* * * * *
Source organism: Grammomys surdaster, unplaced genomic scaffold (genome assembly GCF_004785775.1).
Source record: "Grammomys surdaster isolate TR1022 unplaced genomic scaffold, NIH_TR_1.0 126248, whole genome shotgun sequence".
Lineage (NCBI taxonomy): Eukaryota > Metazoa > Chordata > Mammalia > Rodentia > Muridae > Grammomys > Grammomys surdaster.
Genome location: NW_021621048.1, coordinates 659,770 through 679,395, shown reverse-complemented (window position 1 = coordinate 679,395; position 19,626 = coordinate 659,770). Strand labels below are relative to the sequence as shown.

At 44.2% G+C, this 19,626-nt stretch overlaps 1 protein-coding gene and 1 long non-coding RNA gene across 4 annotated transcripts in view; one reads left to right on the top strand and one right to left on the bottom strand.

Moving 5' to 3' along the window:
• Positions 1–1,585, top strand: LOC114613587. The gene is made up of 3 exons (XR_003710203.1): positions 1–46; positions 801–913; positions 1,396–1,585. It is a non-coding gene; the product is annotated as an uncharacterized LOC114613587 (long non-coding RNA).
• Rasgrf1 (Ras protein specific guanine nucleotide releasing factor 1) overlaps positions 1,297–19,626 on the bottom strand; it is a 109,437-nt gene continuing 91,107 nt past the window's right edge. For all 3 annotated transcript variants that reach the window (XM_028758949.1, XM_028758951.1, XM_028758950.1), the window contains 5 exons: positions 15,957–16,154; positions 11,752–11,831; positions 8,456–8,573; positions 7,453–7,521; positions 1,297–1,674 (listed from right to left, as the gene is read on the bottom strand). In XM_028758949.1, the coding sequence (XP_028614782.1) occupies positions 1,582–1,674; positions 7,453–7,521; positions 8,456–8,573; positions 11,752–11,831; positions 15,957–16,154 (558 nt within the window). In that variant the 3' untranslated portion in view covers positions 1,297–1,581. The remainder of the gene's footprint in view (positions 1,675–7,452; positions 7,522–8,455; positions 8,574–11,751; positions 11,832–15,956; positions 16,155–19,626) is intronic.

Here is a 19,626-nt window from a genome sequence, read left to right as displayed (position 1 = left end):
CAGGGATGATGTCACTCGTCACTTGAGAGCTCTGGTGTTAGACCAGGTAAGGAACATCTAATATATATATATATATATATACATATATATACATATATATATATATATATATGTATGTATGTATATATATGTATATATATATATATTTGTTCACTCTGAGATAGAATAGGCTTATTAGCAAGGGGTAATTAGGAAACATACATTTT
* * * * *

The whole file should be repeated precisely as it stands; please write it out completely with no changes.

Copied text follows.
Source organism: Grammomys surdaster, unplaced genomic scaffold (genome assembly GCF_004785775.1).
Source record: "Grammomys surdaster isolate TR1022 unplaced genomic scaffold, NIH_TR_1.0 126248, whole genome shotgun sequence".
Lineage (NCBI taxonomy): Eukaryota > Metazoa > Chordata > Mammalia > Rodentia > Muridae > Grammomys > Grammomys surdaster.
Genome location: NW_021621048.1, coordinates 659,770 through 679,395, shown reverse-complemented (window position 1 = coordinate 679,395; position 19,626 = coordinate 659,770). Strand labels below are relative to the sequence as shown.

At 44.2% G+C, this 19,626-nt stretch overlaps 1 protein-coding gene and 1 long non-coding RNA gene across 4 annotated transcripts in view; one reads left to right on the top strand and one right to left on the bottom strand.

Moving 5' to 3' along the window:
• Positions 1–1,585, top strand: LOC114613587. The gene is made up of 3 exons (XR_003710203.1): positions 1–46; positions 801–913; positions 1,396–1,585. It is a non-coding gene; the product is annotated as an uncharacterized LOC114613587 (long non-coding RNA).
• Rasgrf1 (Ras protein specific guanine nucleotide releasing factor 1) overlaps positions 1,297–19,626 on the bottom strand; it is a 109,437-nt gene continuing 91,107 nt past the window's right edge. For all 3 annotated transcript variants that reach the window (XM_028758949.1, XM_028758951.1, XM_028758950.1), the window contains 5 exons: positions 15,957–16,154; positions 11,752–11,831; positions 8,456–8,573; positions 7,453–7,521; positions 1,297–1,674 (listed from right to left, as the gene is read on the bottom strand). In XM_028758949.1, the coding sequence (XP_028614782.1) occupies positions 1,582–1,674; positions 7,453–7,521; positions 8,456–8,573; positions 11,752–11,831; positions 15,957–16,154 (558 nt within the window). In that variant the 3' untranslated portion in view covers positions 1,297–1,581. The remainder of the gene's footprint in view (positions 1,675–7,452; positions 7,522–8,455; positions 8,574–11,751; positions 11,832–15,956; positions 16,155–19,626) is intronic.

Here is a 19,626-nt window from a genome sequence, read left to right as displayed (position 1 = left end):
CAGGGATGATGTCACTCGTCACTTGAGAGCTCTGGTGTTAGACCAGGTAAGGAACATCTAATATATATATATATATATATACATATATATACATATATATATATATATATATGTATGTATGTATATATATGTATATATATATATATTTGTTCACTCTGAGATAGAATAGGCTTATTAGCAAGGGGTAATTAGGAAACATACATTTT